Political party strength in Alaska
- Governor, including pre-statehood governors, who were appointed by the U.S. president and usually of the same political party; and
- Lieutenant Governor
The table also indicates the historical party composition in the:
- Territorial and State Senate
- Territorial and State House of Representatives
- State delegation to the United States Senate
- State delegation to the United States House of Representatives, including non-voting delegates elected pre-statehood
For years in which a United States presidential election was held, the table indicates which party's nominees received the state's electoral votes.
- Home Rule (H)
- Independent Democrat (ID)
- Independent Republican (IR)
- Libertarian (L)
- No Party (N)
- Progressive (P)
- Progressive Democrat (PD)
- Progressive Home Rule (PH)
Republican (R), and
. a tie or coalition within a group of elected officials
|Year||Executive offices||State Legislature||United States Congress||Electoral College|
|Governor||Lt. Governor||Senate||House||House||Senate (Class 2)||Senate (Class 3)|
|1884||John Kinkead (R)||no such office||no such bodies||no such office||no such offices||no electoral votes|
|1885||Alfred P. Swineford (D)|
|1889||Lyman Enos Knapp (R)|
|1893||James Sheakley (D)|
|1897||John G. Brady (R)|
|1906||Wilford B. Hoggatt (R)||Frank H. Waskey (D)|
|1907||Thomas Cale (I)|
|1909||Walter Eli Clark (R)||James Wickersham (R)|
|1913||J. F. A. Strong (D)||3N, 2D, 1I, 1N+R, 1R||8N, 2R, 1D, 1I, 1IR, 1N+I, 1PH, 1 vacancy|
|1915||3D, 3N, 1I, 1P||7N, 3D, 3I, 1H, 1ID, 1R|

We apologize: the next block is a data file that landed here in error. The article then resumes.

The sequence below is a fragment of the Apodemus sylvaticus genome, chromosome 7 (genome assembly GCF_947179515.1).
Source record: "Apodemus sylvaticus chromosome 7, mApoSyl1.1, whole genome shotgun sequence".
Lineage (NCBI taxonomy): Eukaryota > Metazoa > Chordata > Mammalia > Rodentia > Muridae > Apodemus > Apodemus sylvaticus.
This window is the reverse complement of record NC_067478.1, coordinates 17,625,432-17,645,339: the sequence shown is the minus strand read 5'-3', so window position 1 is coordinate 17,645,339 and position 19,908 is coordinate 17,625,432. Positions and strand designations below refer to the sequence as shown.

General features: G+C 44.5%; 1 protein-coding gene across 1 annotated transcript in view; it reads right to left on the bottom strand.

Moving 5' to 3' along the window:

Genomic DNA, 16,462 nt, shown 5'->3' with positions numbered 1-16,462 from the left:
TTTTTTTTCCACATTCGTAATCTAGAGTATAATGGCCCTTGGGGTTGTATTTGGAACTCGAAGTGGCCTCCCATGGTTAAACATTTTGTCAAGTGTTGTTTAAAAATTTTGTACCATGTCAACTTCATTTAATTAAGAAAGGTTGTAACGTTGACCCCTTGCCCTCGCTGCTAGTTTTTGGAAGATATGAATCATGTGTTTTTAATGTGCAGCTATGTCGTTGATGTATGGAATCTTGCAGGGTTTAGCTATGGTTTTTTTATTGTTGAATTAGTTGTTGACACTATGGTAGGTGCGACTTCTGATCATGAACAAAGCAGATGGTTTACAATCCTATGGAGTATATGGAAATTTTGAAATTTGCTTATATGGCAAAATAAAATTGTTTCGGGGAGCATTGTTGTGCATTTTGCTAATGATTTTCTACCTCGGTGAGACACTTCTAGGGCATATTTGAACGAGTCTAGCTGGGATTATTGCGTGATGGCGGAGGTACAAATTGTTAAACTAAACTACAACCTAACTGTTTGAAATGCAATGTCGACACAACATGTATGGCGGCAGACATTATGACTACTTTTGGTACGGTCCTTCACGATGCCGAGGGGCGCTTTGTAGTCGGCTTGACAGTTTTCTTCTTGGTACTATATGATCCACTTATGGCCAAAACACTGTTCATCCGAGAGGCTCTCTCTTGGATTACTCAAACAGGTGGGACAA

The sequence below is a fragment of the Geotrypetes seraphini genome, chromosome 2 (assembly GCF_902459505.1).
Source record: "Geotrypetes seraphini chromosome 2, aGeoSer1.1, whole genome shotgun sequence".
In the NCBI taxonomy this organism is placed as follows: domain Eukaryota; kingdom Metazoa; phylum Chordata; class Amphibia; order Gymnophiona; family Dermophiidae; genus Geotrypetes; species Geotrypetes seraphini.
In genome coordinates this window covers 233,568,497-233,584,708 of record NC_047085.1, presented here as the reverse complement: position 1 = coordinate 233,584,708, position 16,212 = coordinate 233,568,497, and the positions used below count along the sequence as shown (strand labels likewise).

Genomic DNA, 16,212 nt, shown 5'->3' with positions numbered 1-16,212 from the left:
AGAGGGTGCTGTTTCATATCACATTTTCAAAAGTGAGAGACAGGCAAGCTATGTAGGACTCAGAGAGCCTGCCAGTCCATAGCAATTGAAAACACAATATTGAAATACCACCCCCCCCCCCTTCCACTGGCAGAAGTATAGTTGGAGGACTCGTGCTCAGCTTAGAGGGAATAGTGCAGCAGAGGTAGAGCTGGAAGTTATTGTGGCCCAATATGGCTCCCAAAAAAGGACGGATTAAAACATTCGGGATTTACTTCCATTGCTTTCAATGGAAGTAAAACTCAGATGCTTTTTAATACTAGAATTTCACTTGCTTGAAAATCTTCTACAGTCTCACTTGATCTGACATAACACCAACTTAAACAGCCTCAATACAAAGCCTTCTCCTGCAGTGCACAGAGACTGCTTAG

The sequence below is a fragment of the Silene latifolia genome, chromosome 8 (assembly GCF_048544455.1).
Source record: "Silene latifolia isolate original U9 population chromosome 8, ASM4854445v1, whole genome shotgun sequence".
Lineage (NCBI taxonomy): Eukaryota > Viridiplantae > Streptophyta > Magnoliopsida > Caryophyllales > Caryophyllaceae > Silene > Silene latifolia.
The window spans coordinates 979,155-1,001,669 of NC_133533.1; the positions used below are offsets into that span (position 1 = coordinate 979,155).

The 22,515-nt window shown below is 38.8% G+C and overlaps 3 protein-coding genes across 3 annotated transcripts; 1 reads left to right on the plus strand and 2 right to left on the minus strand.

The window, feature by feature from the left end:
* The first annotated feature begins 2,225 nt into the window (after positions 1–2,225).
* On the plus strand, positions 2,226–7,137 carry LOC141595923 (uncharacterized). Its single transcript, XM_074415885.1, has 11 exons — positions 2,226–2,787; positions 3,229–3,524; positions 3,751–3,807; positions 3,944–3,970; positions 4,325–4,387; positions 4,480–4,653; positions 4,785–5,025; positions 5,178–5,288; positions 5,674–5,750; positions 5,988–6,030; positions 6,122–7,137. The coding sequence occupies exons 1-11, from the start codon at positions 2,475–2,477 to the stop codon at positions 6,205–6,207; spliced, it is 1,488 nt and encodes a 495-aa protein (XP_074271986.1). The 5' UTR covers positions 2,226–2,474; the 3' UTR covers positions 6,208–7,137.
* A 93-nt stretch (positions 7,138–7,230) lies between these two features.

|1917||3D, 2N, 1IR, 1P, 1R,||7D, 6R, 2I, 1PD||Charles A. Sulzer (D)|
|1918||Thomas Riggs, Jr. (D)|
|1919||5D, 2N, 1IR||11D, 4R, 1I||James Wickersham (R)|
|Charles A. Sulzer (D)|
|George B. Grigsby (D)|
|1921||Scott C. Bone (R)||4D, 3R, 1IR||11R, 2I, 1D, 1ID, 1IR||James Wickersham (R)|
|Daniel Sutherland (R)|
|1923||5R, 2I, 1D||11R, 4I, 1D|
|1925||George A. Parks (R)||4R, 2D, 2I||9R, 4D, 2I, 1R+I|
|1927||5R, 2I, 1D||12R, 3D, 1I|
|1929||5R, 2D, 1I||9R, 3D, 3I, 1IR|
|1931||4D, 4R||11R, 4D, 1I||James Wickersham (R)|
|4R, 3D, 1 vacancy|
|1933||John Weir Troy (D)||6D, 2R||12D, 4R||Anthony Dimond (D)|
|1940||Ernest Gruening (D)|
|1945||14D, 2R||20D, 4R||Bob Bartlett (D)|
|1947||9D, 7R||13R, 11D|
|1953||Frank Heintzleman (R)||11R, 5D||19R, 5D|
|1955||12D, 4R||21D, 3R|
|1957||Waino Hendrickson (acting) (R)||11D, 5R|
|Mike Stepovich (R)|
|Waino Hendrickson (acting) (R)|
|1959||William A. Egan (D)||Hugh Wade (D)||18D, 2R||34D, 5R, 1I||Ralph J. Rivers (D)||Bob Bartlett (D)||Ernest Gruening (D)|
|1960||Richard Nixon and Henry Lodge, Jr. (R)|
|1961||13D, 7R||20D, 19R, 1I|
|1963||15D, 5R||20D, 20R|
|1964||Lyndon Johnson and Hubert Humphrey (D)|
|1965||17D, 3R||30D, 10R|
|1967||Walter J. Hickel (R)||Keith H. Miller (R)||14R, 6D||26R, 14D|
|Howard W. Pollock (R)|
|1968||Richard Nixon and Spiro Agnew (R)|
|Ted Stevens (R)|
|1969||11R, 9D||22D, 18R||Mike Gravel (D)|
|Keith H. Miller (R)||Robert W. Ward (R)|
|1971||William A. Egan (D)||H. A. Boucher (D)||10D, 10R||31D, 9R||Nick Begich (D)|
|1973||11R, 9D||20D, 19R, 1N|